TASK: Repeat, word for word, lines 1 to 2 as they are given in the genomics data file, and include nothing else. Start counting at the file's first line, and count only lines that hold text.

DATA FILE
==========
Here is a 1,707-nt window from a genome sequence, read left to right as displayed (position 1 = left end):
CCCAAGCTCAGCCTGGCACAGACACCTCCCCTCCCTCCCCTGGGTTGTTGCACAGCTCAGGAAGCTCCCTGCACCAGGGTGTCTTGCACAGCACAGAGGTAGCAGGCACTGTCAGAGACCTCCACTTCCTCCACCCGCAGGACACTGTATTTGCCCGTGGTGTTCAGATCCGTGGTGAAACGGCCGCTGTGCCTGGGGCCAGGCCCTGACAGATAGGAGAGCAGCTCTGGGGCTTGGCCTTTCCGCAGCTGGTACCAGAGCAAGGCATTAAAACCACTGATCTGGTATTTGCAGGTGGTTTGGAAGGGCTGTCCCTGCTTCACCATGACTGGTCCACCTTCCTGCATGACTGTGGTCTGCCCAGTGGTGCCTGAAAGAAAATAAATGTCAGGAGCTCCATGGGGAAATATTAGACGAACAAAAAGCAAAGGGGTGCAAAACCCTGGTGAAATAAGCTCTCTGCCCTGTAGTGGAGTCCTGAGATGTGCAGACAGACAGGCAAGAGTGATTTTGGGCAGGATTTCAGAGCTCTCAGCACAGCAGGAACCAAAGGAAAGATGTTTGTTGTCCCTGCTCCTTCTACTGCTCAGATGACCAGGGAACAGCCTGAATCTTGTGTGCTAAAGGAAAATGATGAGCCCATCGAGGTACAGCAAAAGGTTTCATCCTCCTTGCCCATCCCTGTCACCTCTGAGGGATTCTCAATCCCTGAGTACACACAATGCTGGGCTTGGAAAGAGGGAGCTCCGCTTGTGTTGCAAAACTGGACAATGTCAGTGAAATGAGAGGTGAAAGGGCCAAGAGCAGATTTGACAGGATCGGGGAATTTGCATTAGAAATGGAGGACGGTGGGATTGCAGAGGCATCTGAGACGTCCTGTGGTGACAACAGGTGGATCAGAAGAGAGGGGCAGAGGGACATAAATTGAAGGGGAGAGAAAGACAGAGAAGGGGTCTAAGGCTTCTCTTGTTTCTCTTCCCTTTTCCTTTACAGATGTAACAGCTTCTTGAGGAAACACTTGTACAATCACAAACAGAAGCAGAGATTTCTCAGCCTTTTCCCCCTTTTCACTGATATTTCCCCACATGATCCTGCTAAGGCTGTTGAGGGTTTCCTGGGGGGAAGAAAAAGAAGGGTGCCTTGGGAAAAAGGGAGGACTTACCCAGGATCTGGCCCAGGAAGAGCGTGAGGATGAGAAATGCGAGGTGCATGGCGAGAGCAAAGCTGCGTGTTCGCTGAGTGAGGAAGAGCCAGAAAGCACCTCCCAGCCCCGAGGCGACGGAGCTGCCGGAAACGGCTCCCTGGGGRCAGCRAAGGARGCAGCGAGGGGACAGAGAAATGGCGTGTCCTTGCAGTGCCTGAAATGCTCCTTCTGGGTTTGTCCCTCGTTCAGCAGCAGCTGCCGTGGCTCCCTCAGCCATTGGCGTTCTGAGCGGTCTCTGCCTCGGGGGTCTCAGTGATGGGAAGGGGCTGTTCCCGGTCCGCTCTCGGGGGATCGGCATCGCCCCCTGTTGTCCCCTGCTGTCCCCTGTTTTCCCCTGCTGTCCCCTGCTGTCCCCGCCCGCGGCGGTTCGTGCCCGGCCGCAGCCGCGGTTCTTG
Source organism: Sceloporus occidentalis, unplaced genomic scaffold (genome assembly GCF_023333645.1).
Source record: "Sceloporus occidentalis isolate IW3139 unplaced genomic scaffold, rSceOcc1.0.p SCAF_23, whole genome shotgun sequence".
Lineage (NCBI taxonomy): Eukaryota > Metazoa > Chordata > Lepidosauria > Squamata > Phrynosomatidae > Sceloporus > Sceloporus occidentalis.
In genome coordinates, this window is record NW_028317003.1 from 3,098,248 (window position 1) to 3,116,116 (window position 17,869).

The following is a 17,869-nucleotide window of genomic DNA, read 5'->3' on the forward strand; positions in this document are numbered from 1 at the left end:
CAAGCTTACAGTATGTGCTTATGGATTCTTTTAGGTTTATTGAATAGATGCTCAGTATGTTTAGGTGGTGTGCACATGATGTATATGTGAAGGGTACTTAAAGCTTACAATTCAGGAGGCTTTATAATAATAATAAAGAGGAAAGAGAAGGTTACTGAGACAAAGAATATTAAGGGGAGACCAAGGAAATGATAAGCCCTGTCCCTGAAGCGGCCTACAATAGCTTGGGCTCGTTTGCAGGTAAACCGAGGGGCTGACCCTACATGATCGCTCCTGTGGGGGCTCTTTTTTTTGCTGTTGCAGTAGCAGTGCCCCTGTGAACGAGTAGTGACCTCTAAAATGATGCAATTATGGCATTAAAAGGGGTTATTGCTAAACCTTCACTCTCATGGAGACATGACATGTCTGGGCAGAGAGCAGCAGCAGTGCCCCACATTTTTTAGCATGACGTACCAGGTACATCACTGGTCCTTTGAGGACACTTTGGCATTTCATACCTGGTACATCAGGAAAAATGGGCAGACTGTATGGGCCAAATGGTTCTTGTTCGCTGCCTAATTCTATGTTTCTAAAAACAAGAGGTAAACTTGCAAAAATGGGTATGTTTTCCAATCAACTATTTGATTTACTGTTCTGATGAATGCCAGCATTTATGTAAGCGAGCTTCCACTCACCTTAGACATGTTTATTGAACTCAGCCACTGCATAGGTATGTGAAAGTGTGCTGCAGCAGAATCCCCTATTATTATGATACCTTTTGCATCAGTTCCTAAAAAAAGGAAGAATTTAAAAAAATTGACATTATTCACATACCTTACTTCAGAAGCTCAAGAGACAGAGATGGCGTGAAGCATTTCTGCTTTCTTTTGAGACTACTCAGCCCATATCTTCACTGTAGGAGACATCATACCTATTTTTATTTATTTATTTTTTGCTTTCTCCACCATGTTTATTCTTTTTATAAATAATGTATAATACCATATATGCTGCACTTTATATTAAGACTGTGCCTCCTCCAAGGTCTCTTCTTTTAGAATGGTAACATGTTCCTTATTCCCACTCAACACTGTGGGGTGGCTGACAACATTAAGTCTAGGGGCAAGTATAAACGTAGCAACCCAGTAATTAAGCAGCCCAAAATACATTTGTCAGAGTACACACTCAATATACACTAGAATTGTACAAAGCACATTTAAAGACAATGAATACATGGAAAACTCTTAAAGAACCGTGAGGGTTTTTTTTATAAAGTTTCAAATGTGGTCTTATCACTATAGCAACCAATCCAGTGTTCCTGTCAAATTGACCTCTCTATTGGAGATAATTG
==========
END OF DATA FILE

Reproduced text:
Here is a 1,707-nt window from a genome sequence, read left to right as displayed (position 1 = left end):
CCCAAGCTCAGCCTGGCACAGACACCTCCCCTCCCTCCCCTGGGTTGTTGCACAGCTCAGGAAGCTCCCTGCACCAGGGTGTCTTGCACAGCACAGAGGTAGCAGGCACTGTCAGAGACCTCCACTTCCTCCACCCGCAGGACACTGTATTTGCCCGTGGTGTTCAGATCCGTGGTGAAACGGCCGCTGTGCCTGGGGCCAGGCCCTGACAGATAGGAGAGCAGCTCTGGGGCTTGGCCTTTCCGCAGCTGGTACCAGAGCAAGGCATTAAAACCACTGATCTGGTATTTGCAGGTGGTTTGGAAGGGCTGTCCCTGCTTCACCATGACTGGTCCACCTTCCTGCATGACTGTGGTCTGCCCAGTGGTGCCTGAAAGAAAATAAATGTCAGGAGCTCCATGGGGAAATATTAGACGAACAAAAAGCAAAGGGGTGCAAAACCCTGGTGAAATAAGCTCTCTGCCCTGTAGTGGAGTCCTGAGATGTGCAGACAGACAGGCAAGAGTGATTTTGGGCAGGATTTCAGAGCTCTCAGCACAGCAGGAACCAAAGGAAAGATGTTTGTTGTCCCTGCTCCTTCTACTGCTCAGATGACCAGGGAACAGCCTGAATCTTGTGTGCTAAAGGAAAATGATGAGCCCATCGAGGTACAGCAAAAGGTTTCATCCTCCTTGCCCATCCCTGTCACCTCTGAGGGATTCTCAATCCCTGAGTACACACAATGCTGGGCTTGGAAAGAGGGAGCTCCGCTTGTGTTGCAAAACTGGACAATGTCAGTGAAATGAGAGGTGAAAGGGCCAAGAGCAGATTTGACAGGATCGGGGAATTTGCATTAGAAATGGAGGACGGTGGGATTGCAGAGGCATCTGAGACGTCCTGTGGTGACAACAGGTGGATCAGAAGAGAGGGGCAGAGGGACATAAATTGAAGGGGAGAGAAAGACAGAGAAGGGGTCTAAGGCTTCTCTTGTTTCTCTTCCCTTTTCCTTTACAGATGTAACAGCTTCTTGAGGAAACACTTGTACAATCACAAACAGAAGCAGAGATTTCTCAGCCTTTTCCCCCTTTTCACTGATATTTCCCCACATGATCCTGCTAAGGCTGTTGAGGGTTTCCTGGGGGGAAGAAAAAGAAGGGTGCCTTGGGAAAAAGGGAGGACTTACCCAGGATCTGGCCCAGGAAGAGCGTGAGGATGAGAAATGCGAGGTGCATGGCGAGAGCAAAGCTGCGTGTTCGCTGAGTGAGGAAGAGCCAGAAAGCACCTCCCAGCCCCGAGGCGACGGAGCTGCCGGAAACGGCTCCCTGGGGRCAGCRAAGGARGCAGCGAGGGGACAGAGAAATGGCGTGTCCTTGCAGTGCCTGAAATGCTCCTTCTGGGTTTGTCCCTCGTTCAGCAGCAGCTGCCGTGGCTCCCTCAGCCATTGGCGTTCTGAGCGGTCTCTGCCTCGGGGGTCTCAGTGATGGGAAGGGGCTGTTCCCGGTCCGCTCTCGGGGGATCGGCATCGCCCCCTGTTGTCCCCTGCTGTCCCCTGTTTTCCCCTGCTGTCCCCTGCTGTCCCCGCCCGCGGCGGTTCGTGCCCGGCCGCAGCCGCGGTTCTTG